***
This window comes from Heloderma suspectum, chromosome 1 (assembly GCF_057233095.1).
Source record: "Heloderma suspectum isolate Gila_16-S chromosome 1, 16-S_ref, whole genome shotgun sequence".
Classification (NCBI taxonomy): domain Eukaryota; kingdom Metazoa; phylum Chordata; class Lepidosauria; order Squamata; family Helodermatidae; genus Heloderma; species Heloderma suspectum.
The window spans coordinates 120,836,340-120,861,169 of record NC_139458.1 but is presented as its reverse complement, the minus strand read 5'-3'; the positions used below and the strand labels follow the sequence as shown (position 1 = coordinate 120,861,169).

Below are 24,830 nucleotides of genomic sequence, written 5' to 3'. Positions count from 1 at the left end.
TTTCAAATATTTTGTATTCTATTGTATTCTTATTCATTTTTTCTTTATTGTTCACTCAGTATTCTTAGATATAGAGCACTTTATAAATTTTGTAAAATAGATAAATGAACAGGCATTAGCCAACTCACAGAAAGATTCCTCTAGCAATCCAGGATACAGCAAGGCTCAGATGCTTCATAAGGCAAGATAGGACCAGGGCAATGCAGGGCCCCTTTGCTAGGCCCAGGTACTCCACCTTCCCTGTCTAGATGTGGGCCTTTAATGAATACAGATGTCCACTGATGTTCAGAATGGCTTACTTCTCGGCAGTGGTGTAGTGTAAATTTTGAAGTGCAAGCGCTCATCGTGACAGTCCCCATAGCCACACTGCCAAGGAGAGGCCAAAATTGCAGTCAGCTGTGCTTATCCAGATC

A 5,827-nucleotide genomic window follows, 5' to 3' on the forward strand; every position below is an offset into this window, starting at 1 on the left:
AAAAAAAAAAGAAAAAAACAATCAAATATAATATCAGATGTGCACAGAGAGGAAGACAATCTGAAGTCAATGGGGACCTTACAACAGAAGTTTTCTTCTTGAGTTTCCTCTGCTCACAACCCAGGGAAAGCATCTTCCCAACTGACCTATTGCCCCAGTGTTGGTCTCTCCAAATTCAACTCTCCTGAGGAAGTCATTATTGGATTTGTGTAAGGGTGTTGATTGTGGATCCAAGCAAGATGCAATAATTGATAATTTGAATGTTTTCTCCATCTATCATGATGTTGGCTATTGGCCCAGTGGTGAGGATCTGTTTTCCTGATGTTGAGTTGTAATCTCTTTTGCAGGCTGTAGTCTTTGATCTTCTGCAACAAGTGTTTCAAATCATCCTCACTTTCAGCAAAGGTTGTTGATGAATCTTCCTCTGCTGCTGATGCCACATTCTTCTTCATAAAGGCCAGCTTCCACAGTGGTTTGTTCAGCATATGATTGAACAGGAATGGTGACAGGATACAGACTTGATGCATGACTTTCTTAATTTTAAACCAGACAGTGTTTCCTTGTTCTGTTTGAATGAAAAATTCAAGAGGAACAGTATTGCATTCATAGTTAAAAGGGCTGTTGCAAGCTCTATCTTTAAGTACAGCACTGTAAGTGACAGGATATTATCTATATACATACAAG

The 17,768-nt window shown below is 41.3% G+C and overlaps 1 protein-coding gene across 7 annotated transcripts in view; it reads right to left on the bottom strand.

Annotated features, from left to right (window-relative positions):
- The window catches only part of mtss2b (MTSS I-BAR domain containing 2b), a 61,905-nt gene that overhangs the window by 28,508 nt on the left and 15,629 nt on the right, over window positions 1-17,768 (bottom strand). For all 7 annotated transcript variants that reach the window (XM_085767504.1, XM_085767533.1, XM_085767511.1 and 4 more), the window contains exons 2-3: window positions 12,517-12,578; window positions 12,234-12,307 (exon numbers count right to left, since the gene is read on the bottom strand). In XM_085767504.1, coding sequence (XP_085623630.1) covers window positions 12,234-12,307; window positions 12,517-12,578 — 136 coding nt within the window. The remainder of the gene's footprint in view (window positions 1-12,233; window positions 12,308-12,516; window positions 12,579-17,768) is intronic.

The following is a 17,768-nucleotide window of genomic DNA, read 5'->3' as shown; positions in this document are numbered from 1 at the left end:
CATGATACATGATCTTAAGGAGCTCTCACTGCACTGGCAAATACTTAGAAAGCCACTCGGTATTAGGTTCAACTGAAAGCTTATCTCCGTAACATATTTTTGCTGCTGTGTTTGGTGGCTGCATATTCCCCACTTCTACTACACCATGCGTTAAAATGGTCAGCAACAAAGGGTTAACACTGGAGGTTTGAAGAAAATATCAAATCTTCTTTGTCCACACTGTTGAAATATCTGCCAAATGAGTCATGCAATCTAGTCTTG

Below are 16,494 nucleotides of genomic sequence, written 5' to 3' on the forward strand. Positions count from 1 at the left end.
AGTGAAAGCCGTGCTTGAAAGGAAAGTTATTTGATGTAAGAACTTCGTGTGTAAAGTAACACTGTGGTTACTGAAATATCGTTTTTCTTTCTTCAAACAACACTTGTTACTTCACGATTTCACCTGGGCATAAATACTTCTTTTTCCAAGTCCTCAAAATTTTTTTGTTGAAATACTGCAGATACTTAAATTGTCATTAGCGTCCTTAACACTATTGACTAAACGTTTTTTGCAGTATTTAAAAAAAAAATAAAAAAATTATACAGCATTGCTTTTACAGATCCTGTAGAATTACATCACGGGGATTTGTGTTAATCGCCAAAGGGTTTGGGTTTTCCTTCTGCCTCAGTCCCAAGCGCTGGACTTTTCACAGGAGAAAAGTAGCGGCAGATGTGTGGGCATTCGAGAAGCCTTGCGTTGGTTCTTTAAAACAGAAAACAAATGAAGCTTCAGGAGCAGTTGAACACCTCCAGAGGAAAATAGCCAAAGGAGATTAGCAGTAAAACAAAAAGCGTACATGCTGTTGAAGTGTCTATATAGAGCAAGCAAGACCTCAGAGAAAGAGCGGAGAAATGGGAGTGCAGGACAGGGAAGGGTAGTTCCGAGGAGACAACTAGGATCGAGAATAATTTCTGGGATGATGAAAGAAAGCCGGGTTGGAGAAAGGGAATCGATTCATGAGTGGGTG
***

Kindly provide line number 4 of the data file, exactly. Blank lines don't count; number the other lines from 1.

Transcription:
The window spans coordinates 120,836,340-120,861,169 of record NC_139458.1 but is presented as its reverse complement, the minus strand read 5'-3'; the positions used below and the strand labels follow the sequence as shown (position 1 = coordinate 120,861,169).